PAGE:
North Carolina and South Carolina have signed off on federal permits to begin offshore seismic surveys for oil and gas, erasing any hope among anti-drilling groups that the state's governors would use the Coastal Zone Management Act to slow the momentum toward granting East Coast energy leases.
South Carolina environmental regulators last week agreed to an initial permit from the federal Bureau of Ocean Energy Management (BOEM) that would allow the geophysical firm Spectrum GEO to start surveying. Earlier, BOEM permits for Spectrum and Ion's Geo GX Technology group were agreed to by North Carolina state officials.
Both states sought additional environmental conditions for the project, beyond those that BOEM is likely to require for marine mammals and endangered species, including the migratory northern right whale. North Carolina wants seismic testing to halt during peak recreational fishing seasons, and South Carolina wants a suspension during the peak spring/summer beach-nesting season for sea turtles.
Spectrum had sought a permit for surveys closer to shore than the 50-mile buffer that has been proposed by BOEM. South Carolina is now calling for testing to be limited to waters at depths about 40 miles offshore. The state’s move reflects concerns raised by the South Carolina Environmental Law Project and other critics.
Politically the federal plan for offshore leasing has split the Carolinas to an extent between tourism-dependent coastal communities and larger pro-business development forces. But governors Pat McCrory of North Carolina and Nikki Haley of South Carolina have come down squarely on the side of offshore energy development.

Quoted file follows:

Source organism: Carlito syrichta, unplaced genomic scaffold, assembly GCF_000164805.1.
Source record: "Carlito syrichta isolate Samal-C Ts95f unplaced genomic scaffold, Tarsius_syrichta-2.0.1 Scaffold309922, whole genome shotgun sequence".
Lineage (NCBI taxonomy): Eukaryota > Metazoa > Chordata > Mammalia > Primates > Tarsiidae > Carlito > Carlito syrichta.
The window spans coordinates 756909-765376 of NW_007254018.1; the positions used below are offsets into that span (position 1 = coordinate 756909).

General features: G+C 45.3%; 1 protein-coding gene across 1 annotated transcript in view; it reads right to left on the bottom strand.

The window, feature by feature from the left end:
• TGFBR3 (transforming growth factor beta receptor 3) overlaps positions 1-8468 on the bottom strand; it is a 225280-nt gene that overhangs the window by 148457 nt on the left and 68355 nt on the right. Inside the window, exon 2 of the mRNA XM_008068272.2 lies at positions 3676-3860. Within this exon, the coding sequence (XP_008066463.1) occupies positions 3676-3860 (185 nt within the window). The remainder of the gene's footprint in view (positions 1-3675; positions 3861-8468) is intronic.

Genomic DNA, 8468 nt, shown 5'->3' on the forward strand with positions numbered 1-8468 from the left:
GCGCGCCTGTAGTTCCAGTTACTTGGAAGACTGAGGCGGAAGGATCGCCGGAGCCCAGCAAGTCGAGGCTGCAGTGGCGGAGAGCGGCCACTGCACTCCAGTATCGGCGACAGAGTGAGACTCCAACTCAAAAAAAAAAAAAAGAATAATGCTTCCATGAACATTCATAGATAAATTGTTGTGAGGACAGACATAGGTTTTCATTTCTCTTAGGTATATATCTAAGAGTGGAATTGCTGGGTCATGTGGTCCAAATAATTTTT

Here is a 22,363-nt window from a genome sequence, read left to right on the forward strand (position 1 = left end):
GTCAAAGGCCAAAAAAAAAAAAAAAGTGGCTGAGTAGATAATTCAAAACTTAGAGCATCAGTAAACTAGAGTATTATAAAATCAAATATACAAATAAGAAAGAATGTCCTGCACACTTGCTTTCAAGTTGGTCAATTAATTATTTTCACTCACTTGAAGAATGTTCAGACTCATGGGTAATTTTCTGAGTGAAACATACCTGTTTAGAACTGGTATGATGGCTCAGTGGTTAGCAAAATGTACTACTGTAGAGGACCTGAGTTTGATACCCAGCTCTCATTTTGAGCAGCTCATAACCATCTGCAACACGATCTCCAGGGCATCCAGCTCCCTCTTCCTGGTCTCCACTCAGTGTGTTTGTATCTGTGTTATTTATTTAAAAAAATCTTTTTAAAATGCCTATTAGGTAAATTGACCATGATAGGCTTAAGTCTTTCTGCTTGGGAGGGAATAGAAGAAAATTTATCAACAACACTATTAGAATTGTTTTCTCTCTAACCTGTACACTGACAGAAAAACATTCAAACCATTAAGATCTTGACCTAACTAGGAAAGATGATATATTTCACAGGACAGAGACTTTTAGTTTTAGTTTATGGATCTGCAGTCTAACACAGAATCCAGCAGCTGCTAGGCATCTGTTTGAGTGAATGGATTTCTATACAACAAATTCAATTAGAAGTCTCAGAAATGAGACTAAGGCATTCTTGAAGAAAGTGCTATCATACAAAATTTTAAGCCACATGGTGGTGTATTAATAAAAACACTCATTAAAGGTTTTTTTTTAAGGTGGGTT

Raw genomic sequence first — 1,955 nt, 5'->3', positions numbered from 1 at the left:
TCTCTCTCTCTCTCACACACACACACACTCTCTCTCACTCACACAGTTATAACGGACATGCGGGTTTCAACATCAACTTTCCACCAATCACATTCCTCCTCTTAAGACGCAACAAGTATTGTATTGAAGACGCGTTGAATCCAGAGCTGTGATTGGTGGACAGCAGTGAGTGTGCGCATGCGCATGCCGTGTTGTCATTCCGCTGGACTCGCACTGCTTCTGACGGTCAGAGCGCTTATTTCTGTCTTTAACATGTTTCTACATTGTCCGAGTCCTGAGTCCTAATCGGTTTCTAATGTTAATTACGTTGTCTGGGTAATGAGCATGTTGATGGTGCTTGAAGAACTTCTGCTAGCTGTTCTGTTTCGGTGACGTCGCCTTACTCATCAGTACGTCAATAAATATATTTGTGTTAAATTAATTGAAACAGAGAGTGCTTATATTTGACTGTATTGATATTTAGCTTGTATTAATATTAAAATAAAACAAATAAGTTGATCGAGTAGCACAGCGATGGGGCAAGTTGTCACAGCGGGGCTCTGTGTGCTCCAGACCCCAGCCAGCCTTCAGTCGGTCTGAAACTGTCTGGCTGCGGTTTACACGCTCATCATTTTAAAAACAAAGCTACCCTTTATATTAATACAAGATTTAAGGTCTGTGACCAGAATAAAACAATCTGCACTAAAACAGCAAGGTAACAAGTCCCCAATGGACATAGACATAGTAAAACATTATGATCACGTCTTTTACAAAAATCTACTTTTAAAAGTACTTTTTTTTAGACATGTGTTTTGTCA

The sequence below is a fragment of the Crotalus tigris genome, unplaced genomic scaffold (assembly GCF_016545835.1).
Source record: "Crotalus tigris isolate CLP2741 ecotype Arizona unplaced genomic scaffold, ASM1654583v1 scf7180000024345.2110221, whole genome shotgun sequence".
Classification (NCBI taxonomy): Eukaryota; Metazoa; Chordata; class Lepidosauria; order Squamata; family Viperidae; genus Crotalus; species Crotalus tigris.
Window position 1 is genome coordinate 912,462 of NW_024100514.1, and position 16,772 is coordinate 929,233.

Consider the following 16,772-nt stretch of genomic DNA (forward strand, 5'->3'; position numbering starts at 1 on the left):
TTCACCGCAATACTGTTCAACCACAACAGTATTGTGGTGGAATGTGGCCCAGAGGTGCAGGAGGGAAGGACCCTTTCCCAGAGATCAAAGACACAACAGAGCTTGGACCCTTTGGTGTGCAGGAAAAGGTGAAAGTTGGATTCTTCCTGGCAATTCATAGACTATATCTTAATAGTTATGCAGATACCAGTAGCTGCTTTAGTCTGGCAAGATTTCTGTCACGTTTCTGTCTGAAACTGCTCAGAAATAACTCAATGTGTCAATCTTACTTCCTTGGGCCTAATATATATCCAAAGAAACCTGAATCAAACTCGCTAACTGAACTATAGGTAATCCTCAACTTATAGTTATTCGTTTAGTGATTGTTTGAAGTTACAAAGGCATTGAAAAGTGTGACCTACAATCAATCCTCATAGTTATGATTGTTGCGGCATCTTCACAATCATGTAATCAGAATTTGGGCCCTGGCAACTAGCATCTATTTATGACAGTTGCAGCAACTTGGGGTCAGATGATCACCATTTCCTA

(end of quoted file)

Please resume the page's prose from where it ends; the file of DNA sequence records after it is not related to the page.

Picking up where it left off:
South Carolina’s demand for conditions on the permit shows coastal communities and conservation groups are having some effect on the debate, said Amy Armstrong, executive director of the South Carolina Environmental Law Project.
“From our perspective, it does a little bit to protect the turtle season. It does do some things,” Armstrong said. But ultimately, “there isn’t enough (oil and gas potential) out there to make it worth the risk,” she added.
South Carolina’s support for offshore exploration may not be deep, Armstrong said. “The governor’s not aggressively pushing it,” Armstrong said. On the other hand, with cities and towns including Charleston, Columbia, Beaufort and Georgetown, “you’ve got all these municipalities coming out aggressively against it, so that’s got to have some pressure.
“There’s a good chance this seismic permit is going to be challenged. I don’t think it’s a done deal at all,” Armstrong said.